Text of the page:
Workers' compensation is designed to defray expenses and supplement lost income of someone who has been injured at work. But until recently, essential employees continuing to work during the COVID-19 pandemic could find it difficult to apply for and receive workers' compensation benefits for becoming ill at work. The Illinois legislature seeks to change this, recently approving a measure designed to significantly increase access to these benefits. Learn more about the changes slated to come to workers' compensation laws in Illinois.
What Does This New Legislation Cover?
Illinois's second attempt at this workers' compensation law is intended to expand access to benefits for workers who become infected with COVID-19 through their employment. Only employees who are considered "essential" under the governor's stay-at-home order and who contracted COVID-19 through their work will be eligible for workers' compensation on this basis. More specifically, eligible employees include those whose jobs require regular public contact or who work in a location with more than 15 other people physically present. Moreover, with the expansion of COVID-19 testing, anyone who is claiming illness after June 15 must show a positive COVID-19 test to qualify.
Employers may defend against workers' compensation liability by arguing that the employee contracted the virus outside work or that the employer was following all applicable state and federal public health mandates. If an employer opts to contest the workers' compensation claim, they'll be required to present evidence indicating the employee violated public health mandates (such as, for example, attending a gathering of more than 10 people), evidence that the employee worked from home for at least 14 days before contracting COVID-19, or evidence confirming their compliance with recommended disinfection schedules, social distancing, and expanded sick leave guidelines.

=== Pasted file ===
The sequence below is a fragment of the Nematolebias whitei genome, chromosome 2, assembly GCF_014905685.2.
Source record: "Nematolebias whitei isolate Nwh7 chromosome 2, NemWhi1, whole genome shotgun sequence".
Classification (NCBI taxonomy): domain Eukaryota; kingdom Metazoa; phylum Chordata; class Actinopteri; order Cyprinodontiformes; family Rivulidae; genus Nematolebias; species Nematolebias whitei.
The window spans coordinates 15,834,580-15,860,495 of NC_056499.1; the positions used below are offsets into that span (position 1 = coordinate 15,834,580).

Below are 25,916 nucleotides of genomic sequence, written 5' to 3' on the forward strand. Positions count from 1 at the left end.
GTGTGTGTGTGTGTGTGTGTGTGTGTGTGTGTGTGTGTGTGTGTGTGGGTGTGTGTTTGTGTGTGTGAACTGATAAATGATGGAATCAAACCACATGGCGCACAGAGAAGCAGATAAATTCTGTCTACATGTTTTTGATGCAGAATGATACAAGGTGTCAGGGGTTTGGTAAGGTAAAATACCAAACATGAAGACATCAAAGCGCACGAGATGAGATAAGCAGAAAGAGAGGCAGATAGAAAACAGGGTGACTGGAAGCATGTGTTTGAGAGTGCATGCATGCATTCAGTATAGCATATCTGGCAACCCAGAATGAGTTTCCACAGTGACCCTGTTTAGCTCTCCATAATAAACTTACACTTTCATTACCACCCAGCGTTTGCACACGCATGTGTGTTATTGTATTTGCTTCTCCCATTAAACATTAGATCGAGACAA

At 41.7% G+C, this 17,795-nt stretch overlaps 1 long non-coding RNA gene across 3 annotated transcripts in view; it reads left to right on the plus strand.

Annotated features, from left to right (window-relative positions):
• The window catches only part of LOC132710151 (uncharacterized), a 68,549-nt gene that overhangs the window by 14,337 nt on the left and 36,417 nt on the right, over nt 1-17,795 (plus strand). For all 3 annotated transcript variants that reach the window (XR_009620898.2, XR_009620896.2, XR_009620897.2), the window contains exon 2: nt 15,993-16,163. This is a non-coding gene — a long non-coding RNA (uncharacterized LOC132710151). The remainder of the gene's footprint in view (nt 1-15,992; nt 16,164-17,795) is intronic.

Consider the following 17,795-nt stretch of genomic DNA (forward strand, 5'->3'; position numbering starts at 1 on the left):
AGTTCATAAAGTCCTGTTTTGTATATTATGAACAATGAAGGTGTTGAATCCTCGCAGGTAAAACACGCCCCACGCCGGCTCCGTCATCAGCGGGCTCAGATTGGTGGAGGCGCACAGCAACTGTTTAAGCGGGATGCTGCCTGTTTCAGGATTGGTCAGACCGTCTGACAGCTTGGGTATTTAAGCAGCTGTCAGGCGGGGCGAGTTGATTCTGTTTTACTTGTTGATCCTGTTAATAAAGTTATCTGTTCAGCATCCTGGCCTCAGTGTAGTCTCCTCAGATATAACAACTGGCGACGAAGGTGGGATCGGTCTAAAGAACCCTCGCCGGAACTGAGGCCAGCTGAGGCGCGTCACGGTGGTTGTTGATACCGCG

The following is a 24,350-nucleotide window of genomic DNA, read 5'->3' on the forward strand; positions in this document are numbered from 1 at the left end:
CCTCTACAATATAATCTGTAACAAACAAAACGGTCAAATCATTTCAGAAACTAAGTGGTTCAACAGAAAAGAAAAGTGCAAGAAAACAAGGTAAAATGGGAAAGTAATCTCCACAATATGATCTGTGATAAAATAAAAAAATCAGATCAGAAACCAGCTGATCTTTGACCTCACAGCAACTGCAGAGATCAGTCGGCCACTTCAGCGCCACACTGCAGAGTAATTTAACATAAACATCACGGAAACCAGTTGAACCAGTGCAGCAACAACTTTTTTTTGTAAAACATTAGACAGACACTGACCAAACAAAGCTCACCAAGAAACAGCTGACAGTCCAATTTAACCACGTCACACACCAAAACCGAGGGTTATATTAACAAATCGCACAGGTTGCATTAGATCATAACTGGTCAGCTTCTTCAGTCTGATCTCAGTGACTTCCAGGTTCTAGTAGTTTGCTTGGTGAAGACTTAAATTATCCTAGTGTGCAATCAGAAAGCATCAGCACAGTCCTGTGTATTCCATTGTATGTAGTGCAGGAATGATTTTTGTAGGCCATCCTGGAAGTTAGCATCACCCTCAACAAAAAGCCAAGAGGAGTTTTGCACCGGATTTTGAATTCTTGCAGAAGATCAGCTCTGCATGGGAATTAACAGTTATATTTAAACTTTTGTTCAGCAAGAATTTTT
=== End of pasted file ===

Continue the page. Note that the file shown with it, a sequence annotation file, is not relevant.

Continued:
The enacted legislation is the second attempt at coverage for COVID-19 victims. The first version of this bill, which had significantly more expanded benefits, fizzled after vigorous opposition from several industry groups. The current bill, which drew only two "nay" votes in the House, represents a bipartisan compromise reached after lengthy discussions among stakeholders.
What Does This Mean for Workers' Compensation Claimants?
Police, firefighters, and first responders who fall ill with COVID-19 now enjoy a rebuttable presumption that their illness was contracted on the job. Other essential employees may also be eligible for benefits so long as they're prepared with evidence to rebut any allegations that they contracted COVID-19 through another source. Although some employers may allow these COVID-19-related claims to go through, others are likely to contest these claims, and being prepared to augment the rebuttable presumption with additional evidence can improve your odds of a successful claim.
For information about how COVID-19 has changed or hasn't changed in your home state, contact a workers' compensation attorney in your area.Share
26 May 2020
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